When a watch is serviced, oil is placed at specific areas of wear such as pivot holes. As time goes by, dust enters the watch and the oil deteriorates. This deteriorated oil mixes with the dust and create a sticky gritty substance that actually wears the pivots more than if there was no oil at all . The balance wheel in particular receives extreme wear, as it oscillates from 14,400 to 36,000 times per hour. That is why a watch is oiled very sparingly, reducing the possibility of oil migrating to other parts of the watch and gathering more dust.
In the early century, watchmakers claimed that a watch should be cleaned and oiled every year or year and a half at the most. The oils used at that time did not hold up as well as modern synthetic lubrication. Even at that, many people of the time ignored that advice and many watches were not serviced for five to ten years, or until the watch stopped working.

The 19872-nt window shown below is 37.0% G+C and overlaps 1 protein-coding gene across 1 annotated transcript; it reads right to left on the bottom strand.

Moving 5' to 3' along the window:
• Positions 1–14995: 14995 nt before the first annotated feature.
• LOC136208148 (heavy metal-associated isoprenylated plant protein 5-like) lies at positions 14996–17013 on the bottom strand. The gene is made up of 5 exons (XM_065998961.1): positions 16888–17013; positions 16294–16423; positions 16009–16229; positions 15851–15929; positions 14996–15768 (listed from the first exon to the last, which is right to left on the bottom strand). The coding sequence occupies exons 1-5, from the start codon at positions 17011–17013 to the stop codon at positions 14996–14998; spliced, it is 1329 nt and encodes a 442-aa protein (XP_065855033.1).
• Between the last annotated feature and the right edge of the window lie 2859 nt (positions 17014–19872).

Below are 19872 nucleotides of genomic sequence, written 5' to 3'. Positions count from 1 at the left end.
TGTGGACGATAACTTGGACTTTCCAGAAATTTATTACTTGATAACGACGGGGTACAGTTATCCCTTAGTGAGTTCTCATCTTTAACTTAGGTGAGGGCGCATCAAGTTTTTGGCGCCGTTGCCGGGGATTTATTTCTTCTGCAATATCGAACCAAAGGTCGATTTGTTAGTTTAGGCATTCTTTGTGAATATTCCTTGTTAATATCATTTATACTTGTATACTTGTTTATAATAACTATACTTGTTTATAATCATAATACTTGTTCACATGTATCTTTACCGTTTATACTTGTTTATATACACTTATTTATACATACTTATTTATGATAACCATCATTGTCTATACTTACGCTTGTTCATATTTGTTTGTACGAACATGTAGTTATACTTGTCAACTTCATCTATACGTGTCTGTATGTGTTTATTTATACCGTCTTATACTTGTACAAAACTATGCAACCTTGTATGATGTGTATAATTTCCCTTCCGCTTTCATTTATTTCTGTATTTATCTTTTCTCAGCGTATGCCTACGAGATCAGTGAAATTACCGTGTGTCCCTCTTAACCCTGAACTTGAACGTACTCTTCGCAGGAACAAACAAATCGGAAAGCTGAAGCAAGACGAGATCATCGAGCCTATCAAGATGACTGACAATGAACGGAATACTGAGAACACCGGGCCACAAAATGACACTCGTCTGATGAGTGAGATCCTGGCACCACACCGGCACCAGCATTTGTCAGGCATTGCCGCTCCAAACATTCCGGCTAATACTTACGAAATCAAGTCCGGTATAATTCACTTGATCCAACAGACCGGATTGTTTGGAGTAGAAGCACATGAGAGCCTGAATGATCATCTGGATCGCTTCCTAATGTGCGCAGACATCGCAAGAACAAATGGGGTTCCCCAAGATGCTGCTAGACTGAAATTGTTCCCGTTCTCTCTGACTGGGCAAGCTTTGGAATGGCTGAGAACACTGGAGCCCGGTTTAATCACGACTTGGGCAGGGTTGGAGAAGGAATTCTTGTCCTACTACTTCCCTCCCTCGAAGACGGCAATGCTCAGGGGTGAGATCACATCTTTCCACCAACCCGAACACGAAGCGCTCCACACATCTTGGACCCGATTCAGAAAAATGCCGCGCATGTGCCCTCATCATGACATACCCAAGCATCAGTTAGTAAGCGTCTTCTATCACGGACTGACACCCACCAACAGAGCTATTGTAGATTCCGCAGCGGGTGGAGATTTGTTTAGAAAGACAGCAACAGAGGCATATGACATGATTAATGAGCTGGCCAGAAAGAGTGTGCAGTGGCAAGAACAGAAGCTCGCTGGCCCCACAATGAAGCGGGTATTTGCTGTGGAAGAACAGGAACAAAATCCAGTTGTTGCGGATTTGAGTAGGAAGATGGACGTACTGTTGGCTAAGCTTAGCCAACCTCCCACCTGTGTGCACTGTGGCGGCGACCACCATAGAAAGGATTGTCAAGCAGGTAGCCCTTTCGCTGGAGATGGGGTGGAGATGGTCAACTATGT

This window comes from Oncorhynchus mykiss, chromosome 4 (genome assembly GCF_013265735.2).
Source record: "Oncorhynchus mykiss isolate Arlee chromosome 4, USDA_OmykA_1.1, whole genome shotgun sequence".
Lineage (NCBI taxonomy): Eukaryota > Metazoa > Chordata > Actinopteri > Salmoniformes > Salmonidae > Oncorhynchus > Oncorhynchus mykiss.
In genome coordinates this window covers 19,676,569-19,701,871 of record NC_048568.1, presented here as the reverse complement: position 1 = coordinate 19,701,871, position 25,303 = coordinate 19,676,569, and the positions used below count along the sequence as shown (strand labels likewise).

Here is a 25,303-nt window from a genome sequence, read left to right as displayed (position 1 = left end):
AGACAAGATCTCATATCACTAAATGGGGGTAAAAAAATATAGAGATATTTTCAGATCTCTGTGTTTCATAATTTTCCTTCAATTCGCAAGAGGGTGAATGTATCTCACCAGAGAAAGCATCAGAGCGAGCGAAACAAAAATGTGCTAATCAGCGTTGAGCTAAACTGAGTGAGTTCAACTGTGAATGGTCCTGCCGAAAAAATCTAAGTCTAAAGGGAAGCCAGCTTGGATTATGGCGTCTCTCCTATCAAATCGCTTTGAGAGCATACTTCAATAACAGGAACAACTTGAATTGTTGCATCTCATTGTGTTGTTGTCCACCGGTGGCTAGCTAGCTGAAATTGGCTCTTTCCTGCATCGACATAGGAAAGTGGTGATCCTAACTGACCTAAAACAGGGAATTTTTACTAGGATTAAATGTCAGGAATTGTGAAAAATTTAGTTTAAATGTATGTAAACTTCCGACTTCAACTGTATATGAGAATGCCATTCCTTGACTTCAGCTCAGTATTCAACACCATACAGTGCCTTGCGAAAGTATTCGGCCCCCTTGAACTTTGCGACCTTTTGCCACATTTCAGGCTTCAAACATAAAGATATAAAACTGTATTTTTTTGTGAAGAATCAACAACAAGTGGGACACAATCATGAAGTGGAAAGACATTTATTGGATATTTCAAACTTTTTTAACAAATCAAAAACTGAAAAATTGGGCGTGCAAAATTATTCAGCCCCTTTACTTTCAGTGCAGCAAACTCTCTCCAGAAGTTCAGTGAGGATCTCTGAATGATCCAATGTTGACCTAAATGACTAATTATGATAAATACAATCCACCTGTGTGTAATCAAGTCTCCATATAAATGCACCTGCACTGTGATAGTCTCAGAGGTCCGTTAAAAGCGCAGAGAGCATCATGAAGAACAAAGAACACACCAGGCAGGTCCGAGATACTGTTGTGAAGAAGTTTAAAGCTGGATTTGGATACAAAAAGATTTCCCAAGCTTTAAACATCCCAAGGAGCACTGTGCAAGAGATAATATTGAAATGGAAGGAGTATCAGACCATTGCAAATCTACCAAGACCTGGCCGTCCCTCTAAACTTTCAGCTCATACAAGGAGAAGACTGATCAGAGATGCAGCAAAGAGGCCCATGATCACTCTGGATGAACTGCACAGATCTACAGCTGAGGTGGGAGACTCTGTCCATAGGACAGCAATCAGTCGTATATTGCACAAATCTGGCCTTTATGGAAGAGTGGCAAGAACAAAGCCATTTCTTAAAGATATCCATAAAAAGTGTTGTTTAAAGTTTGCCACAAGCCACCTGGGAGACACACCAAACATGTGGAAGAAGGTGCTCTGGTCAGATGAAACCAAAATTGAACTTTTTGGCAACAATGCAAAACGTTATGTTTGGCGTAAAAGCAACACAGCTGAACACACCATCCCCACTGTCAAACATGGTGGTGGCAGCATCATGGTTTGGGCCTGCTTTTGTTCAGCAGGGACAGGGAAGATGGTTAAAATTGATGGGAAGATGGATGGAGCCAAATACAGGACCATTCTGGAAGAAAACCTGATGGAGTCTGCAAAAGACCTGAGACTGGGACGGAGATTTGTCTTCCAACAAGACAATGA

If you have acquired an old watch that has not been run for quite some time and plan to start using it, then it should be fully serviced. After that it is generally recommended that a watch be serviced every 3-5 years if run on a daily basis. How a watch is serviced may very from watchmaker to watchmaker, but when I service a watch the following procedure is followed:
- Complete disassembly
- Cleaned in a three chemical agitation
- cleaning machine,
- inspected for wear
- re-assembled,and oiled
- mainspring replaced if needed
- Regulated (as apposed to adjusting)
Complete disassembly is generally considered the best way to clean a watch. I use an agitation cleaner, instead of an ultrasonic cleaner because ultrasonic cleaners tend to loosen jewels that have been set with shellac (such as pallet and roller jewels). Also, since the watch is apart already, it makes sense to replace the mainspring (unless it has been recently replaced).